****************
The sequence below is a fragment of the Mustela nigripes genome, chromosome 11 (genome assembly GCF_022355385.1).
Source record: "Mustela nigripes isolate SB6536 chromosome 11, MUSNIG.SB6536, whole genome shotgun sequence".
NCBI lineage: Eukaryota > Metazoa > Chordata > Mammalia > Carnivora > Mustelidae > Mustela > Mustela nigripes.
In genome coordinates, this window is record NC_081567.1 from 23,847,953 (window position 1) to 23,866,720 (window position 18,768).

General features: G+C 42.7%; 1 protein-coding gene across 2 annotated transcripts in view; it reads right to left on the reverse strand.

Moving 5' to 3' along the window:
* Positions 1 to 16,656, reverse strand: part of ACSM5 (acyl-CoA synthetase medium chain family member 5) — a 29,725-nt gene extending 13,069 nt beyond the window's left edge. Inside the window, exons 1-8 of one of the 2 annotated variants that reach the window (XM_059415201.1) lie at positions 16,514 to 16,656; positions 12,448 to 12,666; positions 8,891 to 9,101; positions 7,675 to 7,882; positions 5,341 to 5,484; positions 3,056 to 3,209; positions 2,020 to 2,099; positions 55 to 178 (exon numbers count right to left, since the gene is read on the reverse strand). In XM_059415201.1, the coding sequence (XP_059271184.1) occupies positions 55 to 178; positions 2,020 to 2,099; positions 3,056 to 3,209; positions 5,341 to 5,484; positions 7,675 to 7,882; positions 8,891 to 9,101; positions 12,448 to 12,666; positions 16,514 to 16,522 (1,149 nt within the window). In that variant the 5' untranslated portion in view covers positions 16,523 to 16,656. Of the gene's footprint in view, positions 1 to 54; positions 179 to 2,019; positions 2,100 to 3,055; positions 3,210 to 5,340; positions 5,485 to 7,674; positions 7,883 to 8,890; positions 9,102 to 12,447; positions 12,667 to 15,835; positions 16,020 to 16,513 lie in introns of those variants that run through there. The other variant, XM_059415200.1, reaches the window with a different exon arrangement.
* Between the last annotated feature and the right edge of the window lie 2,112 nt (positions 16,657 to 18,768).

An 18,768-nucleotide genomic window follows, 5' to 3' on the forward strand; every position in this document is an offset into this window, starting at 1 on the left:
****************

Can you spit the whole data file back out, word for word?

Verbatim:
The sequence below is a fragment of the Mustela nigripes genome, chromosome 11 (genome assembly GCF_022355385.1).
Source record: "Mustela nigripes isolate SB6536 chromosome 11, MUSNIG.SB6536, whole genome shotgun sequence".
NCBI lineage: Eukaryota > Metazoa > Chordata > Mammalia > Carnivora > Mustelidae > Mustela > Mustela nigripes.
In genome coordinates, this window is record NC_081567.1 from 23,847,953 (window position 1) to 23,866,720 (window position 18,768).

General features: G+C 42.7%; 1 protein-coding gene across 2 annotated transcripts in view; it reads right to left on the reverse strand.

Moving 5' to 3' along the window:
* Positions 1 to 16,656, reverse strand: part of ACSM5 (acyl-CoA synthetase medium chain family member 5) — a 29,725-nt gene extending 13,069 nt beyond the window's left edge. Inside the window, exons 1-8 of one of the 2 annotated variants that reach the window (XM_059415201.1) lie at positions 16,514 to 16,656; positions 12,448 to 12,666; positions 8,891 to 9,101; positions 7,675 to 7,882; positions 5,341 to 5,484; positions 3,056 to 3,209; positions 2,020 to 2,099; positions 55 to 178 (exon numbers count right to left, since the gene is read on the reverse strand). In XM_059415201.1, the coding sequence (XP_059271184.1) occupies positions 55 to 178; positions 2,020 to 2,099; positions 3,056 to 3,209; positions 5,341 to 5,484; positions 7,675 to 7,882; positions 8,891 to 9,101; positions 12,448 to 12,666; positions 16,514 to 16,522 (1,149 nt within the window). In that variant the 5' untranslated portion in view covers positions 16,523 to 16,656. Of the gene's footprint in view, positions 1 to 54; positions 179 to 2,019; positions 2,100 to 3,055; positions 3,210 to 5,340; positions 5,485 to 7,674; positions 7,883 to 8,890; positions 9,102 to 12,447; positions 12,667 to 15,835; positions 16,020 to 16,513 lie in introns of those variants that run through there. The other variant, XM_059415200.1, reaches the window with a different exon arrangement.
* Between the last annotated feature and the right edge of the window lie 2,112 nt (positions 16,657 to 18,768).

An 18,768-nucleotide genomic window follows, 5' to 3' on the forward strand; every position in this document is an offset into this window, starting at 1 on the left: